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A lot or a little?
The parents' guide to what's in this movie.
What parents need to know
Parents need to know that Notting Hill is a 1999 romantic comedy starring Julia Roberts and Hugh Grant. There's some profanity, including "f--k," as well as off-color one-liners of a sexual nature and men overheard speaking about having sex with celebrities in a sexist and objectifying manner. William's flatmate makes crude remarks and wears lewd T-shirts. A good deal of alcohol is consumed at parties. There are comments about breasts, men leering at breasts, questions about sleeping with someone, and jokes about masturbating. Also, a comment about seeing old friend Pandora's "box." The two leads are seen postcoital, but not naked. Lead female character, an A-list actress, learns of a sex tape of her that has surfaced and is now fodder for the tabloids. While it's a predictable enough, if wittier than average, romcom, a recurring theme is a questioning of our celebrity-obsessed culture and the way celebrities are perceived as both worthy of being placed on a pedestal but also easily knocked down for the sheer spectacle of it. A character who is confined to a wheelchair due to an unfortunate accident isn't portrayed as a lamentable victim worthy of pity, but as a dry-humored, three-dimensional character like other characters.
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What's the story?
In this romantic comedy set in London, the quiet life of sweet, bumbling Notting Hill bookseller William Thacker (Hugh Grant) is turned upside-down after a chance encounter with American movie star Anna Scott (Julia Roberts), who's in London for a film shoot. Constantly hounded by the paparazzi and rarely able to escape her entourage, Anna finds herself attracted to William's adorably humble manner, simple life, and down-to-earth friends. Romance blooms between the unlikely pair, but Anna's fame poses serious challenges to the budding relationship, as does her on-again, off-again affair with arrogant actor boyfriend Jeff King (Alec Baldwin).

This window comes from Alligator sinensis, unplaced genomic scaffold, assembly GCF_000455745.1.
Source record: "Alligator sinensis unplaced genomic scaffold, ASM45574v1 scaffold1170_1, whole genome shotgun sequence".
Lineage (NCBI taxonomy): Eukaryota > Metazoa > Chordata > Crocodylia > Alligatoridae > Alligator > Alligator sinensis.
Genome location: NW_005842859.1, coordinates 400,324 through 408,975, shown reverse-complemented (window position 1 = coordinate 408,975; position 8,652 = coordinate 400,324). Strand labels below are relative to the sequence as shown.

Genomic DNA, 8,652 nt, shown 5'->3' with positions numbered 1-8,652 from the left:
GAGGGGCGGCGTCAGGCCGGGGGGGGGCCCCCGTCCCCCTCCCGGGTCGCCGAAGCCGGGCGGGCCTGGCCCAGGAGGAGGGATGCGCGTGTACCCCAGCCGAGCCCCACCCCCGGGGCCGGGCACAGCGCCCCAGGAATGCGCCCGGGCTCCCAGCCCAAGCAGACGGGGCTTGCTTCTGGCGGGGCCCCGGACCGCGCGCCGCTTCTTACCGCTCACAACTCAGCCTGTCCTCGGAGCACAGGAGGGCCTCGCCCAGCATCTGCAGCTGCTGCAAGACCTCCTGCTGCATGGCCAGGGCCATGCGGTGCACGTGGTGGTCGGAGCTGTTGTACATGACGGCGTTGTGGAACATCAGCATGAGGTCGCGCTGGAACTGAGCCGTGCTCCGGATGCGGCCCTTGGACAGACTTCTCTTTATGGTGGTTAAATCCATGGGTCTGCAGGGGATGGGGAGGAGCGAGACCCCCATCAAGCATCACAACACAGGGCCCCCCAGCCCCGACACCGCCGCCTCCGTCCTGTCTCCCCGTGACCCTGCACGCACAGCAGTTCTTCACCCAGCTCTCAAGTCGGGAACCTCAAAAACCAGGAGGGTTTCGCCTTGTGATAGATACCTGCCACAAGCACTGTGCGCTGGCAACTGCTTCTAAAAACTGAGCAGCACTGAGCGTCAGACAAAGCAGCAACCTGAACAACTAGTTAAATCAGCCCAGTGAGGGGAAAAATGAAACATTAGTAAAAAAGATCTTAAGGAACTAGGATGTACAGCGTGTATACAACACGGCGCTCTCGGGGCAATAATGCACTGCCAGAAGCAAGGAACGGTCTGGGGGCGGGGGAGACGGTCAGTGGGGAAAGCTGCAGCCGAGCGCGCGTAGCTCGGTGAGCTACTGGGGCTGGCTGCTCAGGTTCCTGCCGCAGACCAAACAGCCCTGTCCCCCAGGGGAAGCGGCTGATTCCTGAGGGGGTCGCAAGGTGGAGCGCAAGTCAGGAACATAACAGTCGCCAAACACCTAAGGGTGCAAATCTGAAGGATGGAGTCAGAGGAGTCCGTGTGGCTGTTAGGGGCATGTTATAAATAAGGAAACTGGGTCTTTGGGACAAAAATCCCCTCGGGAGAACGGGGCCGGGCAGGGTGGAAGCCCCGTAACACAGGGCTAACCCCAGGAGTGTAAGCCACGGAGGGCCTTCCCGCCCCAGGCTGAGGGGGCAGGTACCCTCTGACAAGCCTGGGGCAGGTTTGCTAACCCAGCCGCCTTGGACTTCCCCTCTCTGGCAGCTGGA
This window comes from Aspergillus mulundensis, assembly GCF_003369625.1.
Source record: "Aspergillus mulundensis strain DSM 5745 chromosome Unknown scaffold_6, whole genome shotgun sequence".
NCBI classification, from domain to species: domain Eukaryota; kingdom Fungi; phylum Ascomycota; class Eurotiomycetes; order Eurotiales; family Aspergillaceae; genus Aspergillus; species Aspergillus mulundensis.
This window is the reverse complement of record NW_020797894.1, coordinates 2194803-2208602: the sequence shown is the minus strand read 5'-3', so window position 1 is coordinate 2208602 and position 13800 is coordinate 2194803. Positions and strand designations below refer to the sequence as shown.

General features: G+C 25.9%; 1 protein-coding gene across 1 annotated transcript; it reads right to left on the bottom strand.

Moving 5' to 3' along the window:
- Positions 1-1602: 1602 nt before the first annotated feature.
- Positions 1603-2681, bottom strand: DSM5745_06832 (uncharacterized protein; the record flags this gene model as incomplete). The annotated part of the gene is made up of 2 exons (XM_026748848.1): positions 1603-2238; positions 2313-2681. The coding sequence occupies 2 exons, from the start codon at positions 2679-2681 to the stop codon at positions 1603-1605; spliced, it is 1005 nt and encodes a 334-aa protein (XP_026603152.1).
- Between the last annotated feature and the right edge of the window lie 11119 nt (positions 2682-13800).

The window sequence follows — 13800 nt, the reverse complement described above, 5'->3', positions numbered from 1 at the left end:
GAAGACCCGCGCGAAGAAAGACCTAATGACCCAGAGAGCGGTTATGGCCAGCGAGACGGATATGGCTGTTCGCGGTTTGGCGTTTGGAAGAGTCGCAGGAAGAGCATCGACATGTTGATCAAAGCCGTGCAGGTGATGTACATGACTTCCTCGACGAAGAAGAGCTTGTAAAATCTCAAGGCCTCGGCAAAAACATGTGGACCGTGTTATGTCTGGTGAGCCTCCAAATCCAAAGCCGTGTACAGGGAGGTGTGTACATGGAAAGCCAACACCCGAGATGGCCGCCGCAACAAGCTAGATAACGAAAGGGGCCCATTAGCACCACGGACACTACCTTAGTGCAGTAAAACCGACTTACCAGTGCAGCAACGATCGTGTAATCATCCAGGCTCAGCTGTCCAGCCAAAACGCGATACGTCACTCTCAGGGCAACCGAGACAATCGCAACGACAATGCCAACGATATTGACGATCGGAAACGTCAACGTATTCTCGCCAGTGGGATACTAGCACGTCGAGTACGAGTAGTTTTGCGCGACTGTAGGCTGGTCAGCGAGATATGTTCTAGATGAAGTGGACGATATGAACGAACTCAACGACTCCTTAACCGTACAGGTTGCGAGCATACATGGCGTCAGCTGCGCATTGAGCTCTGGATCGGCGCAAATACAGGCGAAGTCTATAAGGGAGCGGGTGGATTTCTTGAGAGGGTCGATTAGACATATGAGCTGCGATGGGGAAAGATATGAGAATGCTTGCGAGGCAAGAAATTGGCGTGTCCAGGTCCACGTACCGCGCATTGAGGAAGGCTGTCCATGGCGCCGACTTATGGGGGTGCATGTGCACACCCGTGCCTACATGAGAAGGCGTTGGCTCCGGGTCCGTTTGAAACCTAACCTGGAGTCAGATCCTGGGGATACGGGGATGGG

Is it any good?
While this romantic comedy doesn't expose the dirty underbelly of our celebrity-crazed culture, it's definitely funny. Hugh Grant plies his trademark self-effacing act to great effect. The writers also give Grant some wonderfully funny lines to deliver. Julia Roberts plays the straight character with just the right angst and desire, and William's grungy flatmate Spike nearly steals the movie with his outrageous outfits and disastrous hygiene.
Despite the story's attempt to maintain an ironic tone, it descends into mawkish sentimentality at times. It also bogs down in the last 15 minutes -- just bring the two leads together, already! Overall, this is a fine movie for teens and parents to share together.
Talk to your kids about ...
Families can talk about romantic comedies. How does this romcom stick to the common formula used in the genre? How does it break the mold?
How does the movie make a comment about celebrity and our celebrity-obsessed culture?
The lead female character, an A-list celebrity, quotes Rita Hayworth, who once said, "Men go to bed with Gilda [one of Hayworth's most famous roles], and wake up with me." What does this quote mean? What kind of comment does it make about the way in which most people see famous entertainers?